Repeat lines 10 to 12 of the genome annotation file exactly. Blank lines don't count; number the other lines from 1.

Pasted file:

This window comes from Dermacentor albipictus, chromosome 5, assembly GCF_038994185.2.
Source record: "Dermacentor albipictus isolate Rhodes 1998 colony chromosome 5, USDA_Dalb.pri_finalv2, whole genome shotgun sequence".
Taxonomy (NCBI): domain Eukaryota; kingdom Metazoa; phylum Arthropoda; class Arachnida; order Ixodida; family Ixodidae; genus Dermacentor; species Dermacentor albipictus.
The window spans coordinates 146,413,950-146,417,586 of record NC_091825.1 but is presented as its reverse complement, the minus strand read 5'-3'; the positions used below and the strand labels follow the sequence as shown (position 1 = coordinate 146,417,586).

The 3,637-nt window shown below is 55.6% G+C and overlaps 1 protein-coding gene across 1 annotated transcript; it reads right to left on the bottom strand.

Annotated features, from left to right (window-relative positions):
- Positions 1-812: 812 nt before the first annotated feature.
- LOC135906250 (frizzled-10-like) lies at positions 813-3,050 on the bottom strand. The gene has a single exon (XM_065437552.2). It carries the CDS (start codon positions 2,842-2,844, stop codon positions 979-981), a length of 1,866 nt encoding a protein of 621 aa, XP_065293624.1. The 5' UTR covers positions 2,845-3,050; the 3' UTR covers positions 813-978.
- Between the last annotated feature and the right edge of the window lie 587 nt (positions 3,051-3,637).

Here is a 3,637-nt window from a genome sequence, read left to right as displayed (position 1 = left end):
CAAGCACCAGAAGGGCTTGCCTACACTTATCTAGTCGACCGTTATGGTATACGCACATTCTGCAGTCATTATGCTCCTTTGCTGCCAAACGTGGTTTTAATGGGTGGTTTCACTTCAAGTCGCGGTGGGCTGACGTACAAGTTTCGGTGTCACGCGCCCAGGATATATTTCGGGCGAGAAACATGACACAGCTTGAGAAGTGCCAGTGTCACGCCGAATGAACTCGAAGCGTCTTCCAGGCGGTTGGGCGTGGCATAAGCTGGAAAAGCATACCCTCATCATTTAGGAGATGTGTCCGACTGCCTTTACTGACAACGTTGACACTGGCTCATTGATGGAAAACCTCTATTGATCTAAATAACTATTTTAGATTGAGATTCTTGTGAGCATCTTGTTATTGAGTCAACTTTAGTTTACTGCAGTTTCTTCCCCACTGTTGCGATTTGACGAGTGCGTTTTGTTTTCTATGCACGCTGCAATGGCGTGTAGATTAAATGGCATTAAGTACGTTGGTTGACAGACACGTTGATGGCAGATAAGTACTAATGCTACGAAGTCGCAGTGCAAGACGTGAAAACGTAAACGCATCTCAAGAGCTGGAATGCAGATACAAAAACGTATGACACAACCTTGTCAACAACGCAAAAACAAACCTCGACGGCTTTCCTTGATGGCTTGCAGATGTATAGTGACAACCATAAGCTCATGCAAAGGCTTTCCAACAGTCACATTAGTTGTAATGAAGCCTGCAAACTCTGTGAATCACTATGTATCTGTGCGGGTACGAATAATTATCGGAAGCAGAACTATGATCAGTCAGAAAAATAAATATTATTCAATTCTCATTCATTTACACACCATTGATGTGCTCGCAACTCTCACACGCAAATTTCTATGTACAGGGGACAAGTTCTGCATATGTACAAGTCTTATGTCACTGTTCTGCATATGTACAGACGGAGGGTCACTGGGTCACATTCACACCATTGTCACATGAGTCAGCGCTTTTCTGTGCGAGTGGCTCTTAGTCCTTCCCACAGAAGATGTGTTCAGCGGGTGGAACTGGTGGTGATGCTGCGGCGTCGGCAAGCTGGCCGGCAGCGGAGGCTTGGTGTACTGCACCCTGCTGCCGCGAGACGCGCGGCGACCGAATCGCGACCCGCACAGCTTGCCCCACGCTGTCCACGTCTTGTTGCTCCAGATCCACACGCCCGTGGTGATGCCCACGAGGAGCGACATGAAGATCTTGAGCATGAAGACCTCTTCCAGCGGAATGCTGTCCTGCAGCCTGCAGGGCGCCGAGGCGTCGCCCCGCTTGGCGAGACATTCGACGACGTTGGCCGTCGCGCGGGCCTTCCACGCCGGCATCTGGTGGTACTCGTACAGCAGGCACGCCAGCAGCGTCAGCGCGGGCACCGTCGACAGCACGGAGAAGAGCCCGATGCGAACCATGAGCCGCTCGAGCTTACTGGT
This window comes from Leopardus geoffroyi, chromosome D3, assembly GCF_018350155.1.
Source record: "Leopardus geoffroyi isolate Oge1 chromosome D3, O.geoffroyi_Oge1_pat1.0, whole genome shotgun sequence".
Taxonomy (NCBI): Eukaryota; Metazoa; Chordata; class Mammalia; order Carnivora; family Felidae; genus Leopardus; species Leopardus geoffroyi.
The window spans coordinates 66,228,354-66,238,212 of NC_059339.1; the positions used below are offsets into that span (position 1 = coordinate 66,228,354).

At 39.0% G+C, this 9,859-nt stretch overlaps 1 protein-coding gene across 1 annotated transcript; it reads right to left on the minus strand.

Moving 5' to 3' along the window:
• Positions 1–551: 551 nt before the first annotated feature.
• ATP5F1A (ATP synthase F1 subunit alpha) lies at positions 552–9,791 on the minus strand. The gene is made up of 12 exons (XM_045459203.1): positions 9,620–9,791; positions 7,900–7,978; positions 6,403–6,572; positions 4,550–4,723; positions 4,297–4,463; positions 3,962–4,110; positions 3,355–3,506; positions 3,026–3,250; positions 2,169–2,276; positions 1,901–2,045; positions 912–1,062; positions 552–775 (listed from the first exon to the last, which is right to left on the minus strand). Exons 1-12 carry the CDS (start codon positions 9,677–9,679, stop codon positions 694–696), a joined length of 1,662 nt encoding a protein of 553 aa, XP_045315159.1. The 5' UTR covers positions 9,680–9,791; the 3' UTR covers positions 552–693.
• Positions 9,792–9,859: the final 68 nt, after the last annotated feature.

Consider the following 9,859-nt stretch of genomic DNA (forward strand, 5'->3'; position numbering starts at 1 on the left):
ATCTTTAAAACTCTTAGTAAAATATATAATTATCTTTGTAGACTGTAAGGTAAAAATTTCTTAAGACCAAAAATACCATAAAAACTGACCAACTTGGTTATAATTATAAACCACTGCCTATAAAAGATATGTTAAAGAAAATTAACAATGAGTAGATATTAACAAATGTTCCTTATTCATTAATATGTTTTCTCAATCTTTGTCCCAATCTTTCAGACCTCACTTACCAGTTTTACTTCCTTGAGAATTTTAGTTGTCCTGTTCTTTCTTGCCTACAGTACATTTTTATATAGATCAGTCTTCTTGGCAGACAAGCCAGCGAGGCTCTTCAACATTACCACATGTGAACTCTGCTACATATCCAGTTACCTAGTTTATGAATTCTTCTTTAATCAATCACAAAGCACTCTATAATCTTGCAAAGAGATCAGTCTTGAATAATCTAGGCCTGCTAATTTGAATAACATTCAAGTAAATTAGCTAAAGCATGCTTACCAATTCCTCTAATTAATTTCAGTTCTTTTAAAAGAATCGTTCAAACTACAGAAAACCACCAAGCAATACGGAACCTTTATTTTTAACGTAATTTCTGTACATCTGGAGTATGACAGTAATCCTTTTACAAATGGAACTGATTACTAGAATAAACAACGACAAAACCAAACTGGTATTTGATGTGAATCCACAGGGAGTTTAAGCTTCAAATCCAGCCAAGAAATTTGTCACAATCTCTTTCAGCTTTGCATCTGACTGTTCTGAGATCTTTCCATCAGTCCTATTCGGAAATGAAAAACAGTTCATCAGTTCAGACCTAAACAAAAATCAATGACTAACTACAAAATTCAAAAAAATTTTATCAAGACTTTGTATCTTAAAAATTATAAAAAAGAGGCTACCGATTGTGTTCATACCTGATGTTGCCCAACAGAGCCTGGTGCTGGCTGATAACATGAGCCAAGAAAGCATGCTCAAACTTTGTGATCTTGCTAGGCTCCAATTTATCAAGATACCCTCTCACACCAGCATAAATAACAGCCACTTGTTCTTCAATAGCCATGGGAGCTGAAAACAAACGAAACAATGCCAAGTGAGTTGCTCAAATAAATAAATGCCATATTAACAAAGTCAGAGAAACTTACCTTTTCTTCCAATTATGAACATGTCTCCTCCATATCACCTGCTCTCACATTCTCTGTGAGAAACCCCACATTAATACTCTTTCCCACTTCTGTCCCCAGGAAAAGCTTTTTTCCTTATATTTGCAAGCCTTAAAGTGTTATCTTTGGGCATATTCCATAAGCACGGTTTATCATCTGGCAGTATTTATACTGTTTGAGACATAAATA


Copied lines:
Here is a 3,637-nt window from a genome sequence, read left to right as displayed (position 1 = left end):
CAAGCACCAGAAGGGCTTGCCTACACTTATCTAGTCGACCGTTATGGTATACGCACATTCTGCAGTCATTATGCTCCTTTGCTGCCAAACGTGGTTTTAATGGGTGGTTTCACTTCAAGTCGCGGTGGGCTGACGTACAAGTTTCGGTGTCACGCGCCCAGGATATATTTCGGGCGAGAAACATGACACAGCTTGAGAAGTGCCAGTGTCACGCCGAATGAACTCGAAGCGTCTTCCAGGCGGTTGGGCGTGGCATAAGCTGGAAAAGCATACCCTCATCATTTAGGAGATGTGTCCGACTGCCTTTACTGACAACGTTGACACTGGCTCATTGATGGAAAACCTCTATTGATCTAAATAACTATTTTAGATTGAGATTCTTGTGAGCATCTTGTTATTGAGTCAACTTTAGTTTACTGCAGTTTCTTCCCCACTGTTGCGATTTGACGAGTGCGTTTTGTTTTCTATGCACGCTGCAATGGCGTGTAGATTAAATGGCATTAAGTACGTTGGTTGACAGACACGTTGATGGCAGATAAGTACTAATGCTACGAAGTCGCAGTGCAAGACGTGAAAACGTAAACGCATCTCAAGAGCTGGAATGCAGATACAAAAACGTATGACACAACCTTGTCAACAACGCAAAAACAAACCTCGACGGCTTTCCTTGATGGCTTGCAGATGTATAGTGACAACCATAAGCTCATGCAAAGGCTTTCCAACAGTCACATTAGTTGTAATGAAGCCTGCAAACTCTGTGAATCACTATGTATCTGTGCGGGTACGAATAATTATCGGAAGCAGAACTATGATCAGTCAGAAAAATAAATATTATTCAATTCTCATTCATTTACACACCATTGATGTGCTCGCAACTCTCACACGCAAATTTCTATGTACAGGGGACAAGTTCTGCATATGTACAAGTCTTATGTCACTGTTCTGCATATGTACAGACGGAGGGTCACTGGGTCACATTCACACCATTGTCACATGAGTCAGCGCTTTTCTGTGCGAGTGGCTCTTAGTCCTTCCCACAGAAGATGTGTTCAGCGGGTGGAACTGGTGGTGATGCTGCGGCGTCGGCAAGCTGGCCGGCAGCGGAGGCTTGGTGTACTGCACCCTGCTGCCGCGAGACGCGCGGCGACCGAATCGCGACCCGCACAGCTTGCCCCACGCTGTCCACGTCTTGTTGCTCCAGATCCACACGCCCGTGGTGATGCCCACGAGGAGCGACATGAAGATCTTGAGCATGAAGACCTCTTCCAGCGGAATGCTGTCCTGCAGCCTGCAGGGCGCCGAGGCGTCGCCCCGCTTGGCGAGACATTCGACGACGTTGGCCGTCGCGCGGGCCTTCCACGCCGGCATCTGGTGGTACTCGTACAGCAGGCACGCCAGCAGCGTCAGCGCGGGCACCGTCGACAGCACGGAGAAGAGCCCGATGCGAACCATGAGCCGCTCGAGCTTACTGGT
This window comes from Leopardus geoffroyi, chromosome D3, assembly GCF_018350155.1.